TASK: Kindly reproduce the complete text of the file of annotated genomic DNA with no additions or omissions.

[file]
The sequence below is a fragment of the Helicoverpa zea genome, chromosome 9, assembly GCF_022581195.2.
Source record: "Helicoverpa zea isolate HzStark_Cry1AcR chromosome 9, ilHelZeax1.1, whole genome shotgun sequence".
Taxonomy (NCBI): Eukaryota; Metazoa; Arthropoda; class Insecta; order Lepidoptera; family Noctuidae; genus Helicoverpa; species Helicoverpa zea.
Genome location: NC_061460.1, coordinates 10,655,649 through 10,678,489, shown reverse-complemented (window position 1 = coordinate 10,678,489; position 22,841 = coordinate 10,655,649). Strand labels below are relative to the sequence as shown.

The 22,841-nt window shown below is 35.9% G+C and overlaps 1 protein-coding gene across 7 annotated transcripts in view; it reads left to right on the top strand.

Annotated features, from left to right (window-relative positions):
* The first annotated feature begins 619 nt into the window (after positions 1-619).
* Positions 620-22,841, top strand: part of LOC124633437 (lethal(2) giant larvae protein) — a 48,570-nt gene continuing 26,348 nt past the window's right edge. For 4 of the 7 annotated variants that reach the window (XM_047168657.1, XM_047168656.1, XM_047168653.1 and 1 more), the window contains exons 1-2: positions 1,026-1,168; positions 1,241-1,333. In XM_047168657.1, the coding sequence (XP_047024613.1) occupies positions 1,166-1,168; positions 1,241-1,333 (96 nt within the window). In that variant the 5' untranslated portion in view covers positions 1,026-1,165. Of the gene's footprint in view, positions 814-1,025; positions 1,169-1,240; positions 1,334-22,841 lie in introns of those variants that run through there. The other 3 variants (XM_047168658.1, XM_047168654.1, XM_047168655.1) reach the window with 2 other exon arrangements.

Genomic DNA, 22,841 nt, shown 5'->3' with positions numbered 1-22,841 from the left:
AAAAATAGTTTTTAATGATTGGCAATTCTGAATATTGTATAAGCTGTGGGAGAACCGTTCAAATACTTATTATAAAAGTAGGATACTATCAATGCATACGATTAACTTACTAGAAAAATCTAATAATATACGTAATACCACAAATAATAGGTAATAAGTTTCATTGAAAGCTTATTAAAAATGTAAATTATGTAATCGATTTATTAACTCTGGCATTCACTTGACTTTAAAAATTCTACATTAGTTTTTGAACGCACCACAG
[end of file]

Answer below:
The sequence below is a fragment of the Helicoverpa zea genome, chromosome 9, assembly GCF_022581195.2.
Source record: "Helicoverpa zea isolate HzStark_Cry1AcR chromosome 9, ilHelZeax1.1, whole genome shotgun sequence".
Taxonomy (NCBI): Eukaryota; Metazoa; Arthropoda; class Insecta; order Lepidoptera; family Noctuidae; genus Helicoverpa; species Helicoverpa zea.
Genome location: NC_061460.1, coordinates 10,655,649 through 10,678,489, shown reverse-complemented (window position 1 = coordinate 10,678,489; position 22,841 = coordinate 10,655,649). Strand labels below are relative to the sequence as shown.

The 22,841-nt window shown below is 35.9% G+C and overlaps 1 protein-coding gene across 7 annotated transcripts in view; it reads left to right on the top strand.

Annotated features, from left to right (window-relative positions):
* The first annotated feature begins 619 nt into the window (after positions 1-619).
* Positions 620-22,841, top strand: part of LOC124633437 (lethal(2) giant larvae protein) — a 48,570-nt gene continuing 26,348 nt past the window's right edge. For 4 of the 7 annotated variants that reach the window (XM_047168657.1, XM_047168656.1, XM_047168653.1 and 1 more), the window contains exons 1-2: positions 1,026-1,168; positions 1,241-1,333. In XM_047168657.1, the coding sequence (XP_047024613.1) occupies positions 1,166-1,168; positions 1,241-1,333 (96 nt within the window). In that variant the 5' untranslated portion in view covers positions 1,026-1,165. Of the gene's footprint in view, positions 814-1,025; positions 1,169-1,240; positions 1,334-22,841 lie in introns of those variants that run through there. The other 3 variants (XM_047168658.1, XM_047168654.1, XM_047168655.1) reach the window with 2 other exon arrangements.

Genomic DNA, 22,841 nt, shown 5'->3' with positions numbered 1-22,841 from the left:
AAAAATAGTTTTTAATGATTGGCAATTCTGAATATTGTATAAGCTGTGGGAGAACCGTTCAAATACTTATTATAAAAGTAGGATACTATCAATGCATACGATTAACTTACTAGAAAAATCTAATAATATACGTAATACCACAAATAATAGGTAATAAGTTTCATTGAAAGCTTATTAAAAATGTAAATTATGTAATCGATTTATTAACTCTGGCATTCACTTGACTTTAAAAATTCTACATTAGTTTTTGAACGCACCACAG